A long service life of composite components should be one of the main objectives of development in terms of efficient use of resources, environmental balance and economic efficiency. Nevertheless, or precisely because of this, this also requires solutions for the full repair of these components. Therefore a repair approach was developed in which textile patches are inserted into a repair site that has been locally freed from the matrix. The very defined local matrix degradation is initiated by UV irradiation using semi-conductor oxide catalysis. The further investigation of the basic principles achieved in the project is currently the subject of subsequent projects.
Resource efficiency by use of renewable raw materials
In an interdisciplinary cooperation project, the research institutes Papiertechnische Stiftung (PTS) and ITM are developing innovative, sustainable hybrid paper-textile sandwich materials for lightweight panels with simulation support. They are based on spatially unfolded, fire-resistant paper tapes, which are inserted in a process-integrated and form-fitting manner between 2 woven cover layers. The folding of the paper results in high structural shear and bending stability of the panels. A process developed by the PTS provides the cellulose-based papers with inherent flame-retardant properties (up to DIN 4102 B1) and eliminates the need for separate finishing and coating processes.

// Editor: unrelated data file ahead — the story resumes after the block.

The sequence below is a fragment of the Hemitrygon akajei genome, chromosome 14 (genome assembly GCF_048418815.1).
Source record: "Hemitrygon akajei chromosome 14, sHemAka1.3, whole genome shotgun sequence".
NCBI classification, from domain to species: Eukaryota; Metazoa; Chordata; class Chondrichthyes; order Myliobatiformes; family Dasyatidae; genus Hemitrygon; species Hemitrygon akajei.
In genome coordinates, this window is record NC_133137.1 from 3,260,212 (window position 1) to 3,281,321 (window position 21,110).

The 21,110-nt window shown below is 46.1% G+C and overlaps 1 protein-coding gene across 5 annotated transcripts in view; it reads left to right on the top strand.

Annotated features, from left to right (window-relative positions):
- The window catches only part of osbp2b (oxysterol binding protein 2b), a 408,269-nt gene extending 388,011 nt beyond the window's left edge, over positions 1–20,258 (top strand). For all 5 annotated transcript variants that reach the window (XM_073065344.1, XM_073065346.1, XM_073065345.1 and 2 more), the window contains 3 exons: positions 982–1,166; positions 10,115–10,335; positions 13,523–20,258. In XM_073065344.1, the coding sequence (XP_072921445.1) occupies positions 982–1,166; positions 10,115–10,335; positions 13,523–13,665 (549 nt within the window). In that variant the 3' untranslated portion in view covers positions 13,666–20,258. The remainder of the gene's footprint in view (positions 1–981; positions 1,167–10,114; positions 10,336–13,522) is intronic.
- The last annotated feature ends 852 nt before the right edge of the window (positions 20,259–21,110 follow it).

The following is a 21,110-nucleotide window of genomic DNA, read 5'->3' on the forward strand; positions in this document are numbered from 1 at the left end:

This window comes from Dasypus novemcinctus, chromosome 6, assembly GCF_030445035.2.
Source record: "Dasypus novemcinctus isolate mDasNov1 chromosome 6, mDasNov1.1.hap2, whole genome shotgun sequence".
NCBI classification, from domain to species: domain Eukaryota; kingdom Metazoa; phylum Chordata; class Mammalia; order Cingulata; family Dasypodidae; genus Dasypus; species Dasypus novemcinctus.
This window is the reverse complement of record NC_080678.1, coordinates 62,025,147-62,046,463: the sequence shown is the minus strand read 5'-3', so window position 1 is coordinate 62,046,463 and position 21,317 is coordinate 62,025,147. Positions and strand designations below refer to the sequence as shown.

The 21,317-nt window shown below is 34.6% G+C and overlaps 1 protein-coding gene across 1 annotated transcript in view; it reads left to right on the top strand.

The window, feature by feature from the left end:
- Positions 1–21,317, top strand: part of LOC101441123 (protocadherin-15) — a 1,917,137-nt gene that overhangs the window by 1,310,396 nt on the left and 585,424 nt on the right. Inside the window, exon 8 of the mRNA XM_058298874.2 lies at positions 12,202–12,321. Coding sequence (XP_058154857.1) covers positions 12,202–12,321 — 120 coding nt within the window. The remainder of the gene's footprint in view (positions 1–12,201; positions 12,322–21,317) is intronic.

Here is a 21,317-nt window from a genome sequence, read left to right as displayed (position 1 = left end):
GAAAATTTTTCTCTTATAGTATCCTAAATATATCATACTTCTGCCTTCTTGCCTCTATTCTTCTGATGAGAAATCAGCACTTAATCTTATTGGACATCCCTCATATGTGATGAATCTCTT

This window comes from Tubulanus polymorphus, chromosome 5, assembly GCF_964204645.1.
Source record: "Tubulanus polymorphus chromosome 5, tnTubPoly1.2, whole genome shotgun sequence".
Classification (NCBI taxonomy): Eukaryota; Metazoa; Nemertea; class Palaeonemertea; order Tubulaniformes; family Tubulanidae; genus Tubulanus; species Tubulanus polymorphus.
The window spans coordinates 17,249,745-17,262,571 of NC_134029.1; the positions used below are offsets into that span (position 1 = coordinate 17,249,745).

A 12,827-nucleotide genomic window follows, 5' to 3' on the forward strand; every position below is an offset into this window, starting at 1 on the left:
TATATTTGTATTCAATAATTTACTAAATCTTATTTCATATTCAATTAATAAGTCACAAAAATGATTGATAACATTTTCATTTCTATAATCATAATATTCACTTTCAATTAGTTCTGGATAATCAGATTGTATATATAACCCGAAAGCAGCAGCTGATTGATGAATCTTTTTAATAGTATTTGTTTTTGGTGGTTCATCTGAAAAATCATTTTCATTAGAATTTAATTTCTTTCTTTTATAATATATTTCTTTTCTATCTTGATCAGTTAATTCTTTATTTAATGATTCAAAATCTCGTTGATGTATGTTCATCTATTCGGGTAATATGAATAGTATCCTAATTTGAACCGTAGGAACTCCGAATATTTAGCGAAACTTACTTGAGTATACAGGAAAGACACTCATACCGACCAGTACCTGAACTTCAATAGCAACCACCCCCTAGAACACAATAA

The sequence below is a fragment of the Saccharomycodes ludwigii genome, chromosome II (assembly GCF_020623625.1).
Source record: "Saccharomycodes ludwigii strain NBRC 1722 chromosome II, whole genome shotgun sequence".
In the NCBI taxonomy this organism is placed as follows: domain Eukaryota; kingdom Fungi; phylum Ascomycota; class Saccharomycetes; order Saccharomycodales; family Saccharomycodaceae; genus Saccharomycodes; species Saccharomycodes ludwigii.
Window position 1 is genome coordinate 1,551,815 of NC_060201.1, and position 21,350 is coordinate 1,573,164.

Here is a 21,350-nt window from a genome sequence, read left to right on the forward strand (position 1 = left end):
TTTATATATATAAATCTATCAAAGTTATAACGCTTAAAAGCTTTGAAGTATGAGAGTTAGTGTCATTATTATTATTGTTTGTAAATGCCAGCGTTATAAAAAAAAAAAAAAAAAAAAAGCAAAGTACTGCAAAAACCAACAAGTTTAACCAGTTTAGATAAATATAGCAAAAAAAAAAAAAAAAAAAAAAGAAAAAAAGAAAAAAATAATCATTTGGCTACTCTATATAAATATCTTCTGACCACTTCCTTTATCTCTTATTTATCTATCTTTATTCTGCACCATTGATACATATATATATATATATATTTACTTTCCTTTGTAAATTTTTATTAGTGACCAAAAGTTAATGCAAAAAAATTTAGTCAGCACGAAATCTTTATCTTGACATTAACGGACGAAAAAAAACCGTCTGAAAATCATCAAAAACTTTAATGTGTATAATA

Sustainable fibers through recycling and spinning from biopolymers